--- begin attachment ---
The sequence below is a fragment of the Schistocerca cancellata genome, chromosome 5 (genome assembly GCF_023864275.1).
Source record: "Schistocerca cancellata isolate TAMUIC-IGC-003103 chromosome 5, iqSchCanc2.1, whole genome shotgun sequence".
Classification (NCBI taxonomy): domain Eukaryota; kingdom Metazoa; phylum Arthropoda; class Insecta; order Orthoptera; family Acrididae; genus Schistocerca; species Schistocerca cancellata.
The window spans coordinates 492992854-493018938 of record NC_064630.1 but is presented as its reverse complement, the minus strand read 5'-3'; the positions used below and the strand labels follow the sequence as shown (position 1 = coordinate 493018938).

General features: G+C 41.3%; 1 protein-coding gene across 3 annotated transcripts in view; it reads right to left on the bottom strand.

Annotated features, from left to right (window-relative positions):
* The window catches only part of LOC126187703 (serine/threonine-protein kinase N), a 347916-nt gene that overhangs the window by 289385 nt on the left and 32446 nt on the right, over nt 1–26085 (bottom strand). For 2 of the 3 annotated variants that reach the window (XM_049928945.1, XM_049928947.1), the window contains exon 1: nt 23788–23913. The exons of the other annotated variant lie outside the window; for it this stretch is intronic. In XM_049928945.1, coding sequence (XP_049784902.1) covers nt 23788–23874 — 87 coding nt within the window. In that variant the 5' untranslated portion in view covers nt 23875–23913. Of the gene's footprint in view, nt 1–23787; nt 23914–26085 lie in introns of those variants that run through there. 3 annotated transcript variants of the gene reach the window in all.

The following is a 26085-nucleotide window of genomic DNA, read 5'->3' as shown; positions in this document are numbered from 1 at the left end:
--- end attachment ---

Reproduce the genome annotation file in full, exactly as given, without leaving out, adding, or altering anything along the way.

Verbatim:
The sequence below is a fragment of the Schistocerca cancellata genome, chromosome 5 (genome assembly GCF_023864275.1).
Source record: "Schistocerca cancellata isolate TAMUIC-IGC-003103 chromosome 5, iqSchCanc2.1, whole genome shotgun sequence".
Classification (NCBI taxonomy): domain Eukaryota; kingdom Metazoa; phylum Arthropoda; class Insecta; order Orthoptera; family Acrididae; genus Schistocerca; species Schistocerca cancellata.
The window spans coordinates 492992854-493018938 of record NC_064630.1 but is presented as its reverse complement, the minus strand read 5'-3'; the positions used below and the strand labels follow the sequence as shown (position 1 = coordinate 493018938).

General features: G+C 41.3%; 1 protein-coding gene across 3 annotated transcripts in view; it reads right to left on the bottom strand.

Annotated features, from left to right (window-relative positions):
* The window catches only part of LOC126187703 (serine/threonine-protein kinase N), a 347916-nt gene that overhangs the window by 289385 nt on the left and 32446 nt on the right, over nt 1–26085 (bottom strand). For 2 of the 3 annotated variants that reach the window (XM_049928945.1, XM_049928947.1), the window contains exon 1: nt 23788–23913. The exons of the other annotated variant lie outside the window; for it this stretch is intronic. In XM_049928945.1, coding sequence (XP_049784902.1) covers nt 23788–23874 — 87 coding nt within the window. In that variant the 5' untranslated portion in view covers nt 23875–23913. Of the gene's footprint in view, nt 1–23787; nt 23914–26085 lie in introns of those variants that run through there. 3 annotated transcript variants of the gene reach the window in all.

The following is a 26085-nucleotide window of genomic DNA, read 5'->3' as shown; positions in this document are numbered from 1 at the left end: